She said, “My daughter was coming over our way last night to see a friend.  I won`t stay long mum,  she said,  I`ll just say hello and then I`ll come and stay at yours overnight.   So I said, lovely, the spare bed is made up and you can join me and Ed for lunch on Sunday, we`re having a posh nosh.”

My friend had drunk some wine, had a little doze on the settee and woke up at about ten thinking her daughter must have changed her mind and gone home. So she said goodnight to her teenage grandson who was also stopping over and then she went to bed.

My friend continued…..  “As is my way, I woke up the following day at around 7am and went downstairs to make myself a cup of tea.  Co-incidentally, I could hear my daughter trying to unlock the front door.  I went to open it for her, it`s a bit fiddly.  Having stayed up with her mates all night, she was a little the worse for wear, a little bit wobbly as she stepped into the hall. Noticing the door to the sitting room was shut, which is unusual, I pushed it open and poked my head around the door.”

I nodded enthusiastically to encourage my friend to continue,  “Go on,”  I said.

“Well, I thought it was my grandson of course, so I was somewhat surprised to find a naked girl and a male friend of my grandson also naked, having sex on my sofa, mind you, I wasn`t as surprised and horrified as they were.  Being me and brought up to be polite I said, “Oh hello, followed by, ooops and I`ll be back in a bit,” as they scrambled to put their clothes on.  My daughter said, “who`s that?”  I tried to distract her. “Oh, just a friend of Jason`s,” I said. I knew how my daughter would react if she cottoned on to what had happened and to be honest, it was a bit early in the morning for verbal fireworks. “Come into the kitchen sweetheart I said, and have a cup of tea.” “But my daughter was having none of it – alas my diversionary tactics were too late to save the naked youngsters.”  In she strode to the front room.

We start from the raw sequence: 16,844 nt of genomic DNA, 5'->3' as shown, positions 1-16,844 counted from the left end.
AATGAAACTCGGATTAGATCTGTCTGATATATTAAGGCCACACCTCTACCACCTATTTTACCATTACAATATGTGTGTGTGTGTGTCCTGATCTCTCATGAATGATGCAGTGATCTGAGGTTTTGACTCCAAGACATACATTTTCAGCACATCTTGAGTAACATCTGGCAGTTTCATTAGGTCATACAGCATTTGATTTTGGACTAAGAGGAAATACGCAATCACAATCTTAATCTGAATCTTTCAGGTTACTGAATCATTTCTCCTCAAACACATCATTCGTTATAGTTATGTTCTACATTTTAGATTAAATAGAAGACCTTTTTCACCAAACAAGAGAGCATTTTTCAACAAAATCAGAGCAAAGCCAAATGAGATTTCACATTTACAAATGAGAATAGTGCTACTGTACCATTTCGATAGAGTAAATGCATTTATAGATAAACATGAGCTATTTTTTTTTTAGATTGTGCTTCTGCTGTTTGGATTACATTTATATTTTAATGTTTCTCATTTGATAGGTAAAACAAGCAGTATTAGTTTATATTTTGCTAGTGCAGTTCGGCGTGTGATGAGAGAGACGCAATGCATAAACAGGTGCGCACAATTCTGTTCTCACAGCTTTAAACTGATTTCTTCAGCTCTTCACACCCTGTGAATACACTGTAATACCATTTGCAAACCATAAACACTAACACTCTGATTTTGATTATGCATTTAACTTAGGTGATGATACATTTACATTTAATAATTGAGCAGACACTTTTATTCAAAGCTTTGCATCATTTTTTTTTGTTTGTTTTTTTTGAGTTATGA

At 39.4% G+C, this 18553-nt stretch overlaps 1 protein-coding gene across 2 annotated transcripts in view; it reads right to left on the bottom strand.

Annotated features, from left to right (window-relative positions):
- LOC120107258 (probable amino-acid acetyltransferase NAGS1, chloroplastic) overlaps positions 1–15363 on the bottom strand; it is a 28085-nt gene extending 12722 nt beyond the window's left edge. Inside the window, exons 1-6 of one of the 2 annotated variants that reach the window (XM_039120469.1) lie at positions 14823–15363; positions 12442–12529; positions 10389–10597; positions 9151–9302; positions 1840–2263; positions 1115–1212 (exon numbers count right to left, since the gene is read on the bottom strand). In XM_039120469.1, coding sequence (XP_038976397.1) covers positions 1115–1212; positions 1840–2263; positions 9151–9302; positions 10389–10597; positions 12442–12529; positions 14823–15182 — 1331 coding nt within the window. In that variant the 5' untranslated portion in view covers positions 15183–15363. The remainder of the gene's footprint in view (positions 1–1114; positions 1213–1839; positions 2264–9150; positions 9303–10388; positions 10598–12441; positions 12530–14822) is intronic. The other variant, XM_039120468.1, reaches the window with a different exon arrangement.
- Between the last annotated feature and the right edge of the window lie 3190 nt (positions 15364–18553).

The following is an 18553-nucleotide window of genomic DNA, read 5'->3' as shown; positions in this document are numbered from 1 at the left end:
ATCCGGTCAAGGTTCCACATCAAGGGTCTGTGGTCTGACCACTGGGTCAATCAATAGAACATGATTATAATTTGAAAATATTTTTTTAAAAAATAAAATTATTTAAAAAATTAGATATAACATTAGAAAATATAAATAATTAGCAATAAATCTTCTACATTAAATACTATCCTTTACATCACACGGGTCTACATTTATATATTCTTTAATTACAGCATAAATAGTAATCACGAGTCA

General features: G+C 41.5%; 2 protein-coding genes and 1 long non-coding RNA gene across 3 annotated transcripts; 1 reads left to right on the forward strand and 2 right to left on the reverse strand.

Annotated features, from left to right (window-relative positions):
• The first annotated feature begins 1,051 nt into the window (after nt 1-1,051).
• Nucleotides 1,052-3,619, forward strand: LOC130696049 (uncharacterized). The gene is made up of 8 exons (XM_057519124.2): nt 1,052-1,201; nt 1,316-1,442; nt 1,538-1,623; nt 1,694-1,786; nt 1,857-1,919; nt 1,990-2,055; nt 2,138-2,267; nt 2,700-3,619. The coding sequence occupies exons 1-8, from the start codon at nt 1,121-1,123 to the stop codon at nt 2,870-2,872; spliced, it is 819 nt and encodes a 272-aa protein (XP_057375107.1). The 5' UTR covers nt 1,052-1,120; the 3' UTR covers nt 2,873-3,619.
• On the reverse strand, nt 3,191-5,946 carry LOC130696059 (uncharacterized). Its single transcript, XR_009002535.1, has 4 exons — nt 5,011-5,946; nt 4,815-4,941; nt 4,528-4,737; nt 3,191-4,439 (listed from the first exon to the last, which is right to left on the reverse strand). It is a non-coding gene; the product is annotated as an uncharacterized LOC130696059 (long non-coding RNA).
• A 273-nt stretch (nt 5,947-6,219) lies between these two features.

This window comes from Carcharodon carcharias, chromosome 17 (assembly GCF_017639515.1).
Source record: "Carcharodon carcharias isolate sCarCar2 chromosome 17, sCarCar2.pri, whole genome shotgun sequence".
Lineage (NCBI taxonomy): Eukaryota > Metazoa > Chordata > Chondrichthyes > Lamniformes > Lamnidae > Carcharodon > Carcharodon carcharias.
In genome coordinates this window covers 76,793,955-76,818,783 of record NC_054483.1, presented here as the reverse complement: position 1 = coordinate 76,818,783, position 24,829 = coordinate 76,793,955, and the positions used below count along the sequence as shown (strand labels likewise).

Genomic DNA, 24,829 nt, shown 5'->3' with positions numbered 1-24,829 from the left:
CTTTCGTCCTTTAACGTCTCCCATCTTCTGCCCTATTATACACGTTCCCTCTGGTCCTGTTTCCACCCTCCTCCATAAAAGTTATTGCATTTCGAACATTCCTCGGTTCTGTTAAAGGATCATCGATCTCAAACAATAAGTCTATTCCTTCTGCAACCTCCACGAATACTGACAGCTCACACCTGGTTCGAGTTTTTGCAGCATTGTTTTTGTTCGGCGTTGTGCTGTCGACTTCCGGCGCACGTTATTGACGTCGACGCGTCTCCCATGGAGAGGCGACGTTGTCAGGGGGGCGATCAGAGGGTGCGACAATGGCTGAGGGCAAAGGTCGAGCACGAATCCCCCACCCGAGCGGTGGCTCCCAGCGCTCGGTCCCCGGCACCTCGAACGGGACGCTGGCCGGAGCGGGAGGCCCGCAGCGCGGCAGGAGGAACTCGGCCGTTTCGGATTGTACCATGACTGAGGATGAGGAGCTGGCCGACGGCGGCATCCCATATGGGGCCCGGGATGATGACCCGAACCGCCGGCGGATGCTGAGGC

My friend went on…..

“It was unfortunate timing for the poor young people having sex on my sofa that my daughter had chosen that precise moment to come home. Indeed, it was even more unfortunate that she had also enjoyed a drink whilst visiting her own friends because anyone who knows her will know that my daughter does like to make the point, and especially after she has enjoyed a glass or two of wine.

Well! You would have thought all hell had broken loose.   Taking stock of the naked scenery my daughter went absolutely ballistic at the pair of them. They were by now scrabbling around to get their clothes on looking like they wanted the ground to swallow them up. I realise their actions were very cheeky (pardon the pun) to say the least but it isn`t the first time and nor will it be the last, that kids have been caught in this way. I felt quite sorry for them.   She absolutely let rip and after much railing on about   how bleep bleep dare you   and   you should have more bleep bleep respect   and   is that the way you behave in your own bleep bleep house   etc. etc. she gave them one final disgusted look as they cowered beneath her contemptuous gaze, then in her most theatrical voice and reminding me of Catherine Tate`s foul mouthed nan, Joanie Taylor, she swept her hands out towards the front door and said, “I think you`d better leave!”

“Blimey!” I said, “Poor things…. at that time in the morning too.”

“I know,” said my friend. “As they sidled past me looking terribly ashamed, I picked up a pair of pale blue boxer shorts and handing them to the young man I gently commented, I think these must be yours…..